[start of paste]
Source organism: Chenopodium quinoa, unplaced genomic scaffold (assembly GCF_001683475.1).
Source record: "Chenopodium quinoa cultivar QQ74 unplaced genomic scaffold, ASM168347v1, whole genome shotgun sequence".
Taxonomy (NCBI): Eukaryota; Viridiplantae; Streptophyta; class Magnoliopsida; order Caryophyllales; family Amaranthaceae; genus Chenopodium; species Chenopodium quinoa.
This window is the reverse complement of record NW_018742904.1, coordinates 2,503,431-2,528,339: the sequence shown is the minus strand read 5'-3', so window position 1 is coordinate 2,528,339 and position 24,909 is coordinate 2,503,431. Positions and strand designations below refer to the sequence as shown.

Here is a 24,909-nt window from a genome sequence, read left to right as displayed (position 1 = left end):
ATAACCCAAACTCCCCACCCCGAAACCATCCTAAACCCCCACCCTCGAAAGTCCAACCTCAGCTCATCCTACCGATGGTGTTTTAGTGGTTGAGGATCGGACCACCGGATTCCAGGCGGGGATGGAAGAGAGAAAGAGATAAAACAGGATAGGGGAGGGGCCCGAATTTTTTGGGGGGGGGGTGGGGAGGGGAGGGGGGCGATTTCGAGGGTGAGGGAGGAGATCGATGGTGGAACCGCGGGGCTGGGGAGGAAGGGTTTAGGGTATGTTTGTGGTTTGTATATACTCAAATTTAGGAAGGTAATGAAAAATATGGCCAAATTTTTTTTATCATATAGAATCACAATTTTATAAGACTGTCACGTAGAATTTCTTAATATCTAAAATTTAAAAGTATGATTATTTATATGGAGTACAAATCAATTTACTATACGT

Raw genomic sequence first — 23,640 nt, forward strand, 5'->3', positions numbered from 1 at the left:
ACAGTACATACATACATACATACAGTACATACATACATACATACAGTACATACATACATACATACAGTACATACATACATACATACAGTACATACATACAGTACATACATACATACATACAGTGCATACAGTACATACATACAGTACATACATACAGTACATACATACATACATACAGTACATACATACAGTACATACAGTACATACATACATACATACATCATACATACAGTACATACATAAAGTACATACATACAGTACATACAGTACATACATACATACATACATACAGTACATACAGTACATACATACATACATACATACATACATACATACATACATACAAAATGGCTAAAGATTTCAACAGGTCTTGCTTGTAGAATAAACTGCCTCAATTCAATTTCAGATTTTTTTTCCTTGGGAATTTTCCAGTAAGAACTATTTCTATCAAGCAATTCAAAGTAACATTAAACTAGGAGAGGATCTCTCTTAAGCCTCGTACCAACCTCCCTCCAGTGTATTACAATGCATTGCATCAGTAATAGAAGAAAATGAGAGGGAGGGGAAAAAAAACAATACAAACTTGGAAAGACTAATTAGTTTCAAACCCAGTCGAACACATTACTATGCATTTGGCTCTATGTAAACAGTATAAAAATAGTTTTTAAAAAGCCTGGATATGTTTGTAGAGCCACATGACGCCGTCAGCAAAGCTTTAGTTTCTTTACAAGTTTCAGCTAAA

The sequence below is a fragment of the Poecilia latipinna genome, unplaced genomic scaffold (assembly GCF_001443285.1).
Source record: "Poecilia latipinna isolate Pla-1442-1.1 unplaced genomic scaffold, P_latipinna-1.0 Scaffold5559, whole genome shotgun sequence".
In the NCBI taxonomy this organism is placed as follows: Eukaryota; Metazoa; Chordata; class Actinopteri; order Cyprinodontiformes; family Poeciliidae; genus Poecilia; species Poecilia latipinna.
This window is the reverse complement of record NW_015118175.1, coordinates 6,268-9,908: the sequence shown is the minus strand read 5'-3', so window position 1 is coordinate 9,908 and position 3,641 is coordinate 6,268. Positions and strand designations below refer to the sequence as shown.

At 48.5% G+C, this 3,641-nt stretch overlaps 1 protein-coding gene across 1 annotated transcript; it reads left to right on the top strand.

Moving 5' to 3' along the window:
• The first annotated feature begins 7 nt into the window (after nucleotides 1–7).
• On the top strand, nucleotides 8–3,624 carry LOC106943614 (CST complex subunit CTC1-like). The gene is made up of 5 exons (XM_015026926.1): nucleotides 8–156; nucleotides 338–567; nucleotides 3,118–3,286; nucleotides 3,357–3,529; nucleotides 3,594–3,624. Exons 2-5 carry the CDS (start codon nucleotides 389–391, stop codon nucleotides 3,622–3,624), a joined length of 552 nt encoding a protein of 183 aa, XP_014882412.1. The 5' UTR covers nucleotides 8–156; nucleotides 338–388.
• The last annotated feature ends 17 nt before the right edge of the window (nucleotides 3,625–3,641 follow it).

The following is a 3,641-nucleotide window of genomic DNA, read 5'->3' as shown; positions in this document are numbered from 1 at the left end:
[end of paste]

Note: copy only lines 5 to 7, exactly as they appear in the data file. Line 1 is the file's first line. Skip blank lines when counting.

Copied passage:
Here is a 24,909-nt window from a genome sequence, read left to right as displayed (position 1 = left end):
ATAACCCAAACTCCCCACCCCGAAACCATCCTAAACCCCCACCCTCGAAAGTCCAACCTCAGCTCATCCTACCGATGGTGTTTTAGTGGTTGAGGATCGGACCACCGGATTCCAGGCGGGGATGGAAGAGAGAAAGAGATAAAACAGGATAGGGGAGGGGCCCGAATTTTTTGGGGGGGGGGTGGGGAGGGGAGGGGGGCGATTTCGAGGGTGAGGGAGGAGATCGATGGTGGAACCGCGGGGCTGGGGAGGAAGGGTTTAGGGTATGTTTGTGGTTTGTATATACTCAAATTTAGGAAGGTAATGAAAAATATGGCCAAATTTTTTTTATCATATAGAATCACAATTTTATAAGACTGTCACGTAGAATTTCTTAATATCTAAAATTTAAAAGTATGATTATTTATATGGAGTACAAATCAATTTACTATACGT

Raw genomic sequence first — 23,640 nt, forward strand, 5'->3', positions numbered from 1 at the left: